The functions of the Victorian museum compared to heritage and industrial museums have changed in several ways. The moral or social purpose has perhaps changed to an entertainment objective; the economic purpose evolved to profit making and employment as in the private sector rather than public spending creating jobs; the educational value still holds but the presentation has changed beyond all recognition.
This is the key aspect of the marketisation of museums and the marketisation of leisure as a whole. The success of this process is obvious given the number of new museums opening, the traditional often re-invented as tourism centres rather than for the use of local people. Where conservation, preservation and education were the sole objectives, very often entertainment has taken its place. This is one of the major local impacts of marketisation, a possible conflict of interests between the market and community.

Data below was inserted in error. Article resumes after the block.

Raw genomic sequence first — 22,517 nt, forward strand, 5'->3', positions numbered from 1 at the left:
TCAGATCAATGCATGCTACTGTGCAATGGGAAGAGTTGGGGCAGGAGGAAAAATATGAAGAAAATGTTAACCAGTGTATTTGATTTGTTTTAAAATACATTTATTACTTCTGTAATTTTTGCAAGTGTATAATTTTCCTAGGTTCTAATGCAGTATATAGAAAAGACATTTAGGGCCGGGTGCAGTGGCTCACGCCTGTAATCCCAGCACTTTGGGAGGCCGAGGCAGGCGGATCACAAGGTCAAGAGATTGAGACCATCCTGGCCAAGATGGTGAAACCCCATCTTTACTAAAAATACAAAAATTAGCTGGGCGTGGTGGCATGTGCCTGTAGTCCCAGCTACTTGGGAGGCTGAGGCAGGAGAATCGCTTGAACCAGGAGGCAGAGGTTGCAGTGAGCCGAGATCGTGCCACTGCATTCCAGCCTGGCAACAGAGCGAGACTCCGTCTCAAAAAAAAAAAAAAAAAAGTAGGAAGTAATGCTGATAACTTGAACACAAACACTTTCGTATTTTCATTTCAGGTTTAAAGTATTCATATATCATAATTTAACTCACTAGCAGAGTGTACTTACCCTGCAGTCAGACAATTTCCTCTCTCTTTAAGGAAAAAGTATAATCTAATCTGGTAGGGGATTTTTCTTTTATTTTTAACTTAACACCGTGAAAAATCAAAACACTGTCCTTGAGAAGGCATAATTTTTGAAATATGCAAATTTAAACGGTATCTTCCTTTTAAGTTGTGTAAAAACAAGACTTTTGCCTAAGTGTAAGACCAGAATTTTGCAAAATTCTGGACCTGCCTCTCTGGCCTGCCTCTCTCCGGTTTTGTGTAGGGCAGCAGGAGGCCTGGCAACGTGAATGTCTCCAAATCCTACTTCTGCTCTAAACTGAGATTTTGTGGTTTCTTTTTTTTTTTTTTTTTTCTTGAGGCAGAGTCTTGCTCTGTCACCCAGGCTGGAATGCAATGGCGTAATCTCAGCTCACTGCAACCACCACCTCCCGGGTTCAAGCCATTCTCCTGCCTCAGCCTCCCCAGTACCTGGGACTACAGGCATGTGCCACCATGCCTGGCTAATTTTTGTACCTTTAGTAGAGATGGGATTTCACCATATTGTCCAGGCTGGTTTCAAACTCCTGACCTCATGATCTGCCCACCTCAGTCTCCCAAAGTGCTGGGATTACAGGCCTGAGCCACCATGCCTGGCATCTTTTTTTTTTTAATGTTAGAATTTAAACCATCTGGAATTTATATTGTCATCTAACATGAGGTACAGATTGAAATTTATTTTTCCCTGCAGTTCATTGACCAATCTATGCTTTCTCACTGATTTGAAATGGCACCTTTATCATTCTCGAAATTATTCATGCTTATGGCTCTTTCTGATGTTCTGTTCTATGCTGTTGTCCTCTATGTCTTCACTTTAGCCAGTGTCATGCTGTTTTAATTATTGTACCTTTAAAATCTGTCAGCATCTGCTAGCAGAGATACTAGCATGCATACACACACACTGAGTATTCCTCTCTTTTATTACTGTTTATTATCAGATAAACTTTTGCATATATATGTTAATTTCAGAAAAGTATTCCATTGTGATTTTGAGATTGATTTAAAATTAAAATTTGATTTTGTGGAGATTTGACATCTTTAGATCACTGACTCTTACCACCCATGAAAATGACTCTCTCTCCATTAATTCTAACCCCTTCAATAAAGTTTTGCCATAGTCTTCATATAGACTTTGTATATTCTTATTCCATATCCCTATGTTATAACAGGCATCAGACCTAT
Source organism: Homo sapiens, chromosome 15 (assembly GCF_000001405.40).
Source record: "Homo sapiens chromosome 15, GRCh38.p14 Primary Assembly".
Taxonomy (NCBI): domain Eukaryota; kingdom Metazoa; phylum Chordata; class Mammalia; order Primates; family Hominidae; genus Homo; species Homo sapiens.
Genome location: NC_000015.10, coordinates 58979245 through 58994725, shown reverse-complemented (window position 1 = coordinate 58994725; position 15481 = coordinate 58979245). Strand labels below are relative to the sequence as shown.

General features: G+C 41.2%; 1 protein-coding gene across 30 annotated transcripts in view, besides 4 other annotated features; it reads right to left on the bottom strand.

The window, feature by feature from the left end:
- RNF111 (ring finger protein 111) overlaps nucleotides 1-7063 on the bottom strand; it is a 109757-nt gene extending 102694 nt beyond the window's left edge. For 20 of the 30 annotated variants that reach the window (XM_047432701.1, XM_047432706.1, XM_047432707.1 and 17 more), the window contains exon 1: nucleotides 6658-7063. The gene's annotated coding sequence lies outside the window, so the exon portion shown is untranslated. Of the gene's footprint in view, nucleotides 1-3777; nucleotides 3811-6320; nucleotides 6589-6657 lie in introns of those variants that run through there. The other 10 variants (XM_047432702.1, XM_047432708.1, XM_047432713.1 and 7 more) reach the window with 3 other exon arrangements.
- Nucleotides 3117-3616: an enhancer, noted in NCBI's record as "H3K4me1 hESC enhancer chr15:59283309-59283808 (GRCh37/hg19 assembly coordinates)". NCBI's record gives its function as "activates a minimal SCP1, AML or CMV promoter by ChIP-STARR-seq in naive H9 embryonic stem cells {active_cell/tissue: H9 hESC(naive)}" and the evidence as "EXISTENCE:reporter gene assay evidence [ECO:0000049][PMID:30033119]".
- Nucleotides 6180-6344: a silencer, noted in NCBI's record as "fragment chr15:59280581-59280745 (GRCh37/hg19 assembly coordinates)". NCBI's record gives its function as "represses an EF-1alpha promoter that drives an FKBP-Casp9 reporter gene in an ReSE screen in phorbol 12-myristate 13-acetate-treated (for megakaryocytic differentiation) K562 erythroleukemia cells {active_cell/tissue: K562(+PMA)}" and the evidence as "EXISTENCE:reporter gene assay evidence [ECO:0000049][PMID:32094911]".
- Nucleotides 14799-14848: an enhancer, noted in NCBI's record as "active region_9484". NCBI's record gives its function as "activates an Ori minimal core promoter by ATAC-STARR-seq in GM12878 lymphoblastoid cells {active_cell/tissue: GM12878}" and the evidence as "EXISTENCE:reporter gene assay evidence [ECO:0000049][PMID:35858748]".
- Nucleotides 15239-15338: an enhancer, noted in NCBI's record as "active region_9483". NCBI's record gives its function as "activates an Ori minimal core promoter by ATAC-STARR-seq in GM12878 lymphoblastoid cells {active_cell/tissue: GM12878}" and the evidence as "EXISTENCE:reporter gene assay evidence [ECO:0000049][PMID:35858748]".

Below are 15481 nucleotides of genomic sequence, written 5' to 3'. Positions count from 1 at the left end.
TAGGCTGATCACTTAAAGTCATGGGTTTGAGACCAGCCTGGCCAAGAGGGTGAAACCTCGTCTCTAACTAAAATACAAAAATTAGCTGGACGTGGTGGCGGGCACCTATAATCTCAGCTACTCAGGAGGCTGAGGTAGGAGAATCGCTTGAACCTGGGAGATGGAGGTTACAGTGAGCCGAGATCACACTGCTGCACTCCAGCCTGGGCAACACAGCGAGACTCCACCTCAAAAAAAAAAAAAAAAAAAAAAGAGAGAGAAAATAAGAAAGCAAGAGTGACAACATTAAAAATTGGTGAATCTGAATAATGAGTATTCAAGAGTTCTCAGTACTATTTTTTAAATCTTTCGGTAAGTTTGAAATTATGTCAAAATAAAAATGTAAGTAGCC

However, these are changes that could be seen at first light as positive . The traditional industry that once supported an area now, even though re-invented, creates employment for the same workforce. This use of tourism as a tool for urban (and even sometimes rural) regeneration has been a key policy of Government.
"....during the last twenty years, cultural policy has become an increasingly significant component of economic and physical regeneration strategies in many western European cities...." (Bianchini, F. & Parkinson,M. 1993:1)The Conservative Government in the 1980s introduced many schemes concentrated on urban regeneration, the key sites of many of the new heritage museums. Urban Development Grants, an input of finance to attract private investment, had by 1986 grown to £86 million.( Bianchini, F. & Parkinson,M. (1993) This scheme was renamed City Grant and followed other policies such as Enterprise Zones to lead to today's city development corporations.